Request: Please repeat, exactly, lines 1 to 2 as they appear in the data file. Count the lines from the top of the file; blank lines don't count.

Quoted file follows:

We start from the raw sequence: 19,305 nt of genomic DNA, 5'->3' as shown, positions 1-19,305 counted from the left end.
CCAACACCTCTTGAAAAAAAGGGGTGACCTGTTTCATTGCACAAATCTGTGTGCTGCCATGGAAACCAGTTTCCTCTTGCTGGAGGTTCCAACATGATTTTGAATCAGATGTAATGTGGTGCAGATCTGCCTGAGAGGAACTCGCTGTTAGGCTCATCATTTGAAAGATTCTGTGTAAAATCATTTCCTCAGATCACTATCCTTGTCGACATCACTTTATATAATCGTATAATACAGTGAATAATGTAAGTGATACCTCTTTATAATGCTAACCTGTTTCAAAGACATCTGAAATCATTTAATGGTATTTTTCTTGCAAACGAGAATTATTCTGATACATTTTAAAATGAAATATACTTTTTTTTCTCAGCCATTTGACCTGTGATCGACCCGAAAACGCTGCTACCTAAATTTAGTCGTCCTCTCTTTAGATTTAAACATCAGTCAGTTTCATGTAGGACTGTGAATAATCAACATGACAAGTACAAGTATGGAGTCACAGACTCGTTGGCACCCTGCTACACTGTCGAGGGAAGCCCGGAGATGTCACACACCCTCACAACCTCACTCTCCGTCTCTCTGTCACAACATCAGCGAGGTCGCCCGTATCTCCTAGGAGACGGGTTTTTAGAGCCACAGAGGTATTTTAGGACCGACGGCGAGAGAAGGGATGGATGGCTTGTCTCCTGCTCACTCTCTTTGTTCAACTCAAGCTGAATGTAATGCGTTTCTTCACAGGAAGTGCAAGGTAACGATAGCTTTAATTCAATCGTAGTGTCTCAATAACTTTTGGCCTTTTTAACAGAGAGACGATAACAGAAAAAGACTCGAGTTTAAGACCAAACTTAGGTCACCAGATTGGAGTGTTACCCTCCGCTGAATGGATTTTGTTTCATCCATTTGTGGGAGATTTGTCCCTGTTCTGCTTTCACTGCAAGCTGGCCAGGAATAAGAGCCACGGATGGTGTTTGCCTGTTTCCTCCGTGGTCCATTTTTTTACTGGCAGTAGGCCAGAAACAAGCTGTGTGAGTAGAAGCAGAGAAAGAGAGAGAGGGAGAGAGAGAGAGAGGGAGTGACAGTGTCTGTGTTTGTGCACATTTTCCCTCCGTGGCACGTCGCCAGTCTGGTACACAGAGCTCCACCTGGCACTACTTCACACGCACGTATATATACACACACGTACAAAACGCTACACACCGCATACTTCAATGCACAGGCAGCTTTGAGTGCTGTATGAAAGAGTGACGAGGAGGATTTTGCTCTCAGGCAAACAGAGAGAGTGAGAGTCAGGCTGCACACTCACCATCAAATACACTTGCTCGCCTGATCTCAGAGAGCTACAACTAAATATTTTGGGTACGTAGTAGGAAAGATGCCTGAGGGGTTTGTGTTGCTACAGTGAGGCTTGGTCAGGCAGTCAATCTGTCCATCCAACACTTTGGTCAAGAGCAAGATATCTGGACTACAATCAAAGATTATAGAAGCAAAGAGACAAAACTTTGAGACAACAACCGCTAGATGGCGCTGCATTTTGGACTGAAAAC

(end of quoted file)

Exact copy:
We start from the raw sequence: 19,305 nt of genomic DNA, 5'->3' as shown, positions 1-19,305 counted from the left end.
CCAACACCTCTTGAAAAAAAGGGGTGACCTGTTTCATTGCACAAATCTGTGTGCTGCCATGGAAACCAGTTTCCTCTTGCTGGAGGTTCCAACATGATTTTGAATCAGATGTAATGTGGTGCAGATCTGCCTGAGAGGAACTCGCTGTTAGGCTCATCATTTGAAAGATTCTGTGTAAAATCATTTCCTCAGATCACTATCCTTGTCGACATCACTTTATATAATCGTATAATACAGTGAATAATGTAAGTGATACCTCTTTATAATGCTAACCTGTTTCAAAGACATCTGAAATCATTTAATGGTATTTTTCTTGCAAACGAGAATTATTCTGATACATTTTAAAATGAAATATACTTTTTTTTCTCAGCCATTTGACCTGTGATCGACCCGAAAACGCTGCTACCTAAATTTAGTCGTCCTCTCTTTAGATTTAAACATCAGTCAGTTTCATGTAGGACTGTGAATAATCAACATGACAAGTACAAGTATGGAGTCACAGACTCGTTGGCACCCTGCTACACTGTCGAGGGAAGCCCGGAGATGTCACACACCCTCACAACCTCACTCTCCGTCTCTCTGTCACAACATCAGCGAGGTCGCCCGTATCTCCTAGGAGACGGGTTTTTAGAGCCACAGAGGTATTTTAGGACCGACGGCGAGAGAAGGGATGGATGGCTTGTCTCCTGCTCACTCTCTTTGTTCAACTCAAGCTGAATGTAATGCGTTTCTTCACAGGAAGTGCAAGGTAACGATAGCTTTAATTCAATCGTAGTGTCTCAATAACTTTTGGCCTTTTTAACAGAGAGACGATAACAGAAAAAGACTCGAGTTTAAGACCAAACTTAGGTCACCAGATTGGAGTGTTACCCTCCGCTGAATGGATTTTGTTTCATCCATTTGTGGGAGATTTGTCCCTGTTCTGCTTTCACTGCAAGCTGGCCAGGAATAAGAGCCACGGATGGTGTTTGCCTGTTTCCTCCGTGGTCCATTTTTTTACTGGCAGTAGGCCAGAAACAAGCTGTGTGAGTAGAAGCAGAGAAAGAGAGAGAGGGAGAGAGAGAGAGAGGGAGTGACAGTGTCTGTGTTTGTGCACATTTTCCCTCCGTGGCACGTCGCCAGTCTGGTACACAGAGCTCCACCTGGCACTACTTCACACGCACGTATATATACACACACGTACAAAACGCTACACACCGCATACTTCAATGCACAGGCAGCTTTGAGTGCTGTATGAAAGAGTGACGAGGAGGATTTTGCTCTCAGGCAAACAGAGAGAGTGAGAGTCAGGCTGCACACTCACCATCAAATACACTTGCTCGCCTGATCTCAGAGAGCTACAACTAAATATTTTGGGTACGTAGTAGGAAAGATGCCTGAGGGGTTTGTGTTGCTACAGTGAGGCTTGGTCAGGCAGTCAATCTGTCCATCCAACACTTTGGTCAAGAGCAAGATATCTGGACTACAATCAAAGATTATAGAAGCAAAGAGACAAAACTTTGAGACAACAACCGCTAGATGGCGCTGCATTTTGGACTGAAAAC